I felt good starting out, but I knew that I went out too fast. I knew this race was hilly, and I was ready for the challenge. Despite missing some runs in March because of life events, I had done almost all long runs on the hilly country roads around my town. So I felt pretty confident.

Mile 4: 12:27 | Mile 5: 11:39 | Mile 6: 12:24

The hills persisted, and so did I. I skipped the first water stop, but walked the rest of the stops. I could really begin to feel the effects of the warmer weather and the sun. There wasn’t much shade on this course, and I could tell I was sweating more than normal. My body was working hard to keep me cool.

MD half course elev

Mile 7: 12:36 | Mile 8: 12:19

I don’t remember much of these miles except for the hills. Every time we came around a bend in the road, I looked forward to see what was coming next. If there was a downhill, it didn’t last long. But the reprieve was welcome just the same.

Mile 9: 13:38 | Mile 10: 13:01

These miles were a dark, dark mental place for this resurfacing long distance runner. I had taken two gels and drank Nuun consistently but still was feeling fatigued. It was at this point about 20 degrees warmer than I’d trained in. I had told Aaron that it’d take me ‘about 2 hours and 30 minutes’ for this race, and I knew at this point that that was not going to happen. I texted him and told him that ‘I hit the wall hard’. A wall in a half marathon? It happens. I even had the thought, ‘Well, if I just walk the rest of the way, I can still finish in 3 hours.’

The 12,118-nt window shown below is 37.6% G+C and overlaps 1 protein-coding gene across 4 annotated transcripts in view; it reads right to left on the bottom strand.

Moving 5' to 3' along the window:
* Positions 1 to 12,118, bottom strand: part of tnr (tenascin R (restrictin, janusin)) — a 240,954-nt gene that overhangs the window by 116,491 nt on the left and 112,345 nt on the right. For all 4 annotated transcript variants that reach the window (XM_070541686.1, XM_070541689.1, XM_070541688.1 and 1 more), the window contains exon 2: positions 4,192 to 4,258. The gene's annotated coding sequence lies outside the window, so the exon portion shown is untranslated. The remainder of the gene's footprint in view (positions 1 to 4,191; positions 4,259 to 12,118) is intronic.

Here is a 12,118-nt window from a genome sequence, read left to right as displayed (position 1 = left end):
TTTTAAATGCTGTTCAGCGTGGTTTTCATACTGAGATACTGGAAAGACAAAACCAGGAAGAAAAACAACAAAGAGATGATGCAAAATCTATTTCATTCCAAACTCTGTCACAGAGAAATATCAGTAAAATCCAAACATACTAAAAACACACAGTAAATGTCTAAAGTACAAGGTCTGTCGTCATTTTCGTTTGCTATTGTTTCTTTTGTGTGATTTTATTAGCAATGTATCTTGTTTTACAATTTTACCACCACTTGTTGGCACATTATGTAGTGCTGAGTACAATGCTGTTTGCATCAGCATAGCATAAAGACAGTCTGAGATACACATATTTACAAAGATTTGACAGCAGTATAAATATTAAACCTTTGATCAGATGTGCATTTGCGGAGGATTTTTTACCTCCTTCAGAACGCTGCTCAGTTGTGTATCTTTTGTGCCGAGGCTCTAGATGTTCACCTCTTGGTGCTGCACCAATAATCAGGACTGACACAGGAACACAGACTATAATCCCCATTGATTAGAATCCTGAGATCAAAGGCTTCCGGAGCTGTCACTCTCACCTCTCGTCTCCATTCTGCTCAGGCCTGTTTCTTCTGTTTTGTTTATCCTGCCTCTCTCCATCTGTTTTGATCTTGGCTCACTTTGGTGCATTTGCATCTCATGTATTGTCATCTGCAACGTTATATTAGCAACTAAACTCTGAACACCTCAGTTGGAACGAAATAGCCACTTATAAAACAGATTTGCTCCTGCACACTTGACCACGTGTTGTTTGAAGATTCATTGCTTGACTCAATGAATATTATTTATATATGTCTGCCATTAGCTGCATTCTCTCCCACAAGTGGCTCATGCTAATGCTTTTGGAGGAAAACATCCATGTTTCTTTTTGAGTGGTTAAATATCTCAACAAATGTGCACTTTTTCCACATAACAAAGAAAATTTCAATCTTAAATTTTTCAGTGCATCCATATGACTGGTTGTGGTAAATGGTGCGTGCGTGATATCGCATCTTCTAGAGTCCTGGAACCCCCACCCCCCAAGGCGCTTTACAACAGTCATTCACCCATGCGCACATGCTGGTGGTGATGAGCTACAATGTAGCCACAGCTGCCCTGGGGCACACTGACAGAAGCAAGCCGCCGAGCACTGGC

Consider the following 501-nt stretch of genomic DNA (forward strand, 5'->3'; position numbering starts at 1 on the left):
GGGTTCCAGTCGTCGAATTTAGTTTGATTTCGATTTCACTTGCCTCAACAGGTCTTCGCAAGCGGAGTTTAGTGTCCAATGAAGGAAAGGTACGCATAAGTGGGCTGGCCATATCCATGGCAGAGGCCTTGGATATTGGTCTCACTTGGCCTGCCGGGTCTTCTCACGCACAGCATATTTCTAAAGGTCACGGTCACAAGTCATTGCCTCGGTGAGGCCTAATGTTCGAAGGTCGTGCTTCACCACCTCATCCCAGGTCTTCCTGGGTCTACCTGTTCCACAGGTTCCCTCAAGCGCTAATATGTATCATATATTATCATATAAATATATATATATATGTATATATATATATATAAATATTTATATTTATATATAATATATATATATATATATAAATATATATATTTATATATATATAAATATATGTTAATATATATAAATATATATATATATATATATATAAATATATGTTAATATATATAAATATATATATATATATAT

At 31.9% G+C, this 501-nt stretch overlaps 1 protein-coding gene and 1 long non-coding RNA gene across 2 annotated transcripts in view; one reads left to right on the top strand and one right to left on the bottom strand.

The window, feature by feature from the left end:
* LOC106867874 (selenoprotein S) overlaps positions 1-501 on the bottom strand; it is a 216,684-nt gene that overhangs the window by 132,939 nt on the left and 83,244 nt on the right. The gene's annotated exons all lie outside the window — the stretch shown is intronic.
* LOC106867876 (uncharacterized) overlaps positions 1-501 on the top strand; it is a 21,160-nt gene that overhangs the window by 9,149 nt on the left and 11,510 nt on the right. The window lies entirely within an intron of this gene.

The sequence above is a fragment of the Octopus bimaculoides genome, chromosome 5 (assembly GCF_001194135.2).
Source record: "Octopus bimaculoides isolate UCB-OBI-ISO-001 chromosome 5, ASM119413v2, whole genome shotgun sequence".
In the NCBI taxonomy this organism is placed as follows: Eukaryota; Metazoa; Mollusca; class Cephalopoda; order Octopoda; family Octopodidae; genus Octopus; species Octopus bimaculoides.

My sister Leah suggested some songs for my playlist, and one of the songs was “Beautiful Pain” by Eminem. I have to be honest: I’ve always been a closet fan. I don’t know his songs by heart but I appreciate the honesty about life that always comes through in his music. So this song came on right as I started down a huge downhill and into a clearing of trees that melted into farmland.

I can feel the heat rising
Everything is on fire
Today is a painful reminder of why
We can only get brighter
The further you put it behind ya
But right now I’m on the inside
Lookin out, cause
I’m standing in the flames
It’s a beautiful kind of pain
Setting fire to yesterday
Find the light, find the light, find the light…
...Cause they hurt you so bad, it’s like they murdered your ass
And threw dirt on your casket, but you returned from the ashes
And that hurt that you have, you just converted to gasoline…
…So familiarize with what having to swallow this pill is like
It happens all the time, they take your heart and steal your life
And it’s as though you feel you’ve died because you’ve been killed inside
But yet you’re still alive which means you must survive…
Running has always been an emotional experience for me, and this song and downhill were there when I needed them. I felt vindicated of whatever emotional pain, grief, or struggling I’d either been a victim of or put myself through recently.